The bone-implant interface plays a key role in the primary stability achieved at the time of surgery and shortly after. While the mechanical properties of the bone dominate the structural behaviour of the bone-implant complex, friction between bone and implant contributes to primary stability. Although friction between bone and implant has been explored in isolated studies, its systematic investigation is missing. This study investigated the influence of applied load, sliding speed, material and sliding orientation on the friction properties of bovine bone and metallic implant materials.
Tribological experiments were performed using a pin-on-disk system and the coefficient of friction (CoF) was recorded. The applied load spanned from 1 N (elastic regime) to 50 N (irreversible deformation), sliding velocity ranged from 100 to 10'000 µm/s. Three implant materials were tested: 316L steel, Ti6Al7Nb and pure Ti. Pure Ti was also provided with different surface treatments. The effect of sliding direction (along and across the bone fibres) were compared. All experiments were done in saline solution at room temperature.
The results showed that the coefficient of friction between bone and implant depends strongly on both load and speed. However, load affects the CoF more than than the sliding speed: an increase of load from 1 N to 50 N lead to twofold decrease of CoF whereas to achieve a three-fold decrease of CoF, the sliding velocity had to be increased thousand times. At conditions relevant to post-operative activities (gait), the CoF was found to be ~0.4 for the 316L steel and ~0.6 for other Ti-based materials. The various surface treatments of the Ti implants did not strongly affect the CoF. Also very similar values of CoF (~0.45) was observed for both sliding directions.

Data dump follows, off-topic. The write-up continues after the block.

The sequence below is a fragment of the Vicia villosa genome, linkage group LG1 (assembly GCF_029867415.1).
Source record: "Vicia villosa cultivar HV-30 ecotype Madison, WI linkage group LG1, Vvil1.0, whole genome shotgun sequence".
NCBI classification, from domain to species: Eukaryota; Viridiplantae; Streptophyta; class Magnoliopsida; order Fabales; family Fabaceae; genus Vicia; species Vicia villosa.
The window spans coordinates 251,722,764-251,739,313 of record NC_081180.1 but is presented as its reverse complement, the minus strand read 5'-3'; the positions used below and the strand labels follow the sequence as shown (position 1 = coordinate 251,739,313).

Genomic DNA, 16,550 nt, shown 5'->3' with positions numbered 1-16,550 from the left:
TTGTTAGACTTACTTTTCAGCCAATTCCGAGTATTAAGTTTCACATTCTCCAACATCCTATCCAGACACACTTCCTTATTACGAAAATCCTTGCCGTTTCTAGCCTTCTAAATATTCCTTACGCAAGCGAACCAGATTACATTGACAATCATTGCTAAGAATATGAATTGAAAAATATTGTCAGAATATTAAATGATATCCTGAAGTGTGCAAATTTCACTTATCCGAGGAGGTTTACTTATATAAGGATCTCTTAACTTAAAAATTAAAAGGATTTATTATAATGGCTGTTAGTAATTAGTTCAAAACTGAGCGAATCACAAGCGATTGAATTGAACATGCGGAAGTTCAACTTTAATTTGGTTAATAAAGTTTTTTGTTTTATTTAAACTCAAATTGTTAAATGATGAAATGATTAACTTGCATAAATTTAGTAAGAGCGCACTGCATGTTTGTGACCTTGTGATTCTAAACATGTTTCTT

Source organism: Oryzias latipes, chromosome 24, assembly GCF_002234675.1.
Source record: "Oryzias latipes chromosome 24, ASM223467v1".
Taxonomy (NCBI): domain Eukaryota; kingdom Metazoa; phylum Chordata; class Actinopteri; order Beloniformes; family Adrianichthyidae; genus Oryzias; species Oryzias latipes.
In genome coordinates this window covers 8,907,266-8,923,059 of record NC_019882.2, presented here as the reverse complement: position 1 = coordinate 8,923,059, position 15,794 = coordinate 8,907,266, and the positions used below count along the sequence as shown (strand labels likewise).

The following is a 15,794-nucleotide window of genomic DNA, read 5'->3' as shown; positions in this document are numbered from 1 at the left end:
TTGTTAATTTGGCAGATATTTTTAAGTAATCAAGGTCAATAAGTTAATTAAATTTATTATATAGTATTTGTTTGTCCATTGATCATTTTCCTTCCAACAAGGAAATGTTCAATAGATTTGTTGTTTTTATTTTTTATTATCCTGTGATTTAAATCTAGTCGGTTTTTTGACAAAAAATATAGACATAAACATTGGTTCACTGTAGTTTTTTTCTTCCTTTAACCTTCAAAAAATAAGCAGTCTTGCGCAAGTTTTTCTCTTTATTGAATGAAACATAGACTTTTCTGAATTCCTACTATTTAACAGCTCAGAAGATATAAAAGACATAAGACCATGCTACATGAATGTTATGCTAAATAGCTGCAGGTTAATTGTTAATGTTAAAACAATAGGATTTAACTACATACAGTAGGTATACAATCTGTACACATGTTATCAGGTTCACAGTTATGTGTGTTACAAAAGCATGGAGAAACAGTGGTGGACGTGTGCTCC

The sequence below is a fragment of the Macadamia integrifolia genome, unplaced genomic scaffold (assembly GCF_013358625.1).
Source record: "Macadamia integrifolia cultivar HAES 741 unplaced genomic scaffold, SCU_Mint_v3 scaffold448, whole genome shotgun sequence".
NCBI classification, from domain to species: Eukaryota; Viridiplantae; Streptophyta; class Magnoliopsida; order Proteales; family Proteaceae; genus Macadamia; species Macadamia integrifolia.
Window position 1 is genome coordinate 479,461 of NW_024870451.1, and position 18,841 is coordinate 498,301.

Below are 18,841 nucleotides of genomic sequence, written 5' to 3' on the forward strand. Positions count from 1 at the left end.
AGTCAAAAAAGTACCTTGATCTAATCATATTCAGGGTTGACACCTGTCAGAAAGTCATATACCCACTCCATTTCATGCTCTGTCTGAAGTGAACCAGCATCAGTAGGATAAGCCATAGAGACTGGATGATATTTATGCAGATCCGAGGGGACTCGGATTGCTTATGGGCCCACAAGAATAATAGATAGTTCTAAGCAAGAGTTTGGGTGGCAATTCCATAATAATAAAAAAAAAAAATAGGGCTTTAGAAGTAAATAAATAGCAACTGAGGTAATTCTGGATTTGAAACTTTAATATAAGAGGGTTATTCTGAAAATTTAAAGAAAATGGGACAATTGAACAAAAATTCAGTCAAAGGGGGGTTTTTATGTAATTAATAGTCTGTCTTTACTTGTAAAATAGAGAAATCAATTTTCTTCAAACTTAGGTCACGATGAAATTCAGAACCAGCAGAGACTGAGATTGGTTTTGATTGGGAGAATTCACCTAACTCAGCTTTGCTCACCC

Our investigations suggest that the CoF of bone versus implant is strongly affected by the load and the sliding speed. Its decrease with both variables suggests that, under the selected conditions, the contact is occurring in a mixed lubrication regime with an increasing load-bearing of the fluid at larger speeds. The CoF for realistic physiological conditions was determined for the three tested material and it was found that surface treatment as well as sliding direction influences the CoF less than the material stiffness.